Borrowers in Asia issued a record amount of dollar-denominated bonds in April as they sought funds to expand in the world’s fastest-growing region and tapped investor demand amid a drop in global debt sales.
From China to South Korea and Indonesia, offerings surged to $15.5 billion, the most for any month in data compiled by Bloomberg going back to 1999. That compares with a 45 percent slump in corporate bond sales worldwide to $223.3 billion, the least since December.
PT Pertamina, Indonesia’s state-owned oil-and-gas company, and China’s Cnooc Ltd. led issuance in an economy that will grow 7 percent this year, more than triple global output, according to data compiled by Bloomberg. Yields on Asian corporate debt fell to 5.1 percent from a more than two-year high of 7.3 percent in October, dropping about three times as fast as global peers, according to Bank of America Merrill Lynch indexes.
“Growth in Asia is solid and corporates need money,” Tim Condon, the chief Asia economist at ING Financial Markets in Singapore, said in a telephone interview on April 30. “Issuers don’t need the money in the advanced economies, as the U.S. is limping along and the euro zone is in an outright recession.”
Pertamina raised $2.5 billion from the sale of 10- and 30- year bonds last week, data compiled by Bloomberg show. The company plans to boost spending to “significantly increase production,” according to an April 19 Fitch Ratings report.
Cnooc Cuts Costs
Cnooc, China’s largest producer of offshore crude oil, cut borrowing costs by half a percentage point when it sold the largest dollar bond by a Chinese company in more than a year last week. The state-controlled oil and gas explorer offered $1.5 billion of notes due May 2022 to yield 3.891 percent, or 0.54 percentage point less than its sale of 10-year debt in January 2011. It also issued $500 million of 30-year securities.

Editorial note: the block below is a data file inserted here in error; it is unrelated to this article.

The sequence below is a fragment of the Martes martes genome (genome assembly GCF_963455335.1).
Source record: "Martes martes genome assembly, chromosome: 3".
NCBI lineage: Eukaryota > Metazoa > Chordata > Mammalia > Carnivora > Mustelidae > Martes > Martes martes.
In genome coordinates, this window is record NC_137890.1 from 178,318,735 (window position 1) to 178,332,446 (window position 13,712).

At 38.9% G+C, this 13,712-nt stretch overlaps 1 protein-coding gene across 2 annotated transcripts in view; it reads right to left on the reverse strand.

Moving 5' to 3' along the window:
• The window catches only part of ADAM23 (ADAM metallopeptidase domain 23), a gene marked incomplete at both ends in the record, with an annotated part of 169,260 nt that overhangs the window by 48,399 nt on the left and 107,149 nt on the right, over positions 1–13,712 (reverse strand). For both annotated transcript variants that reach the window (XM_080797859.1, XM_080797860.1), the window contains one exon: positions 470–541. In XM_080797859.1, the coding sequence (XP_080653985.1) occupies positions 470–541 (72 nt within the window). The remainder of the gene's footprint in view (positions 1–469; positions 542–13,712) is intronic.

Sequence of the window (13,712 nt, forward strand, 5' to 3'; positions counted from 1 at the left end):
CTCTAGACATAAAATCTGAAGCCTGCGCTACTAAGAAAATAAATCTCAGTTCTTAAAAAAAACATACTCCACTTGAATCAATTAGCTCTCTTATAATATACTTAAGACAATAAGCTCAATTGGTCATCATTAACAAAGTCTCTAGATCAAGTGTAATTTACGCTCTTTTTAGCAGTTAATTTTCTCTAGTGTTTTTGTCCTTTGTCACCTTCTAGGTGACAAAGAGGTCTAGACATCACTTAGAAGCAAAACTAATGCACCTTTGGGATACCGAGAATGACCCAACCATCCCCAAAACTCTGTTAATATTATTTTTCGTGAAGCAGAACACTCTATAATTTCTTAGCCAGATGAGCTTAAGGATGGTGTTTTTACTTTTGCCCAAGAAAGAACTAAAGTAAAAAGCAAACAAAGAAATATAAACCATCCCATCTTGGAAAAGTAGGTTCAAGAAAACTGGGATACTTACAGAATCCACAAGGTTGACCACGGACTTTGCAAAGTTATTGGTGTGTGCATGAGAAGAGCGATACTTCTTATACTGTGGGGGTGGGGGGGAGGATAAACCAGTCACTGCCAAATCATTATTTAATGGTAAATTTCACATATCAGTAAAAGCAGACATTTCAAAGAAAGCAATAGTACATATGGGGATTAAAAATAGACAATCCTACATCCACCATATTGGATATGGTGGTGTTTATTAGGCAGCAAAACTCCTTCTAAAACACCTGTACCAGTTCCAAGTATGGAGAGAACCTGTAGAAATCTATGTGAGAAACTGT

There are “some exciting opportunities for issuers looking to extend the maturity on their funding,” Duncan Phillips, a director in Citigroup Inc.’s Asia debt syndicate in Hong Kong, said last week in an interview.
Elsewhere in credit markets, a benchmark gauge of U.S. company credit risk rose from the lowest level in almost a month, with the Markit CDX North America Investment Grade Index, which investors use to hedge against losses or to speculate on creditworthiness, climbing by 0.6 basis point to a mid-price of 94.5 basis points as of 12:30 p.m. in New York, according to prices compiled by Bloomberg.
Rate Swap Spreads
The index, which typically rises as investor confidence deteriorates and falls as it improves, ended yesterday at the lowest since April 4. Credit-default swaps pay the buyer face value if a borrower fails to meet its obligations, less the value of the defaulted debt. A basis point equals $1,000 annually on a contract protecting $10 million of debt.
The U.S. two-year interest-rate swap spread, a measure of bond market stress, increased 0.27 basis point to 28.25 basis points as of 12:30 p.m. in New York. The gauge widens when investors seek the perceived safety of government securities and narrows when they favor assets such as corporate bonds.
Bonds of Chesapeake Energy Corp. are the most actively traded U.S. corporate securities by dealers today, with 187 trades of $1 million or more as of 12:31 p.m. in New York, according to Trace, the bond-price reporting system of the Financial Industry Regulatory Authority.
Chesapeake reported an unexpected first quarter loss and cut cash-flow estimates by as much as 48 percent while increasing the amount of assets it plans to sell, according to a statement from the Oklahoma City-based gas driller. The company’s $1.3 billion of 6.775 percent bonds due March 2019 fell 4 cents to 94.9 cents on the dollar as of 12:20 p.m. in New York, Trace data show.
Asian dollar bond sales may reach a record $90 billion by year-end, Mark Reade, a Hong Kong-based credit analyst at Credit Agricole SA, said by telephone this week. Issuance totaled $51.2 billion this year, the data show.
Offerings in 2012 may rise to as much as $100 billion, according to Anthony Arnaudy, the Hong Kong-based head of debt capital markets at Standard Chartered Plc. The bank forecasted $81 billion of Asia dollar-denominated sales at the start of the year, he said.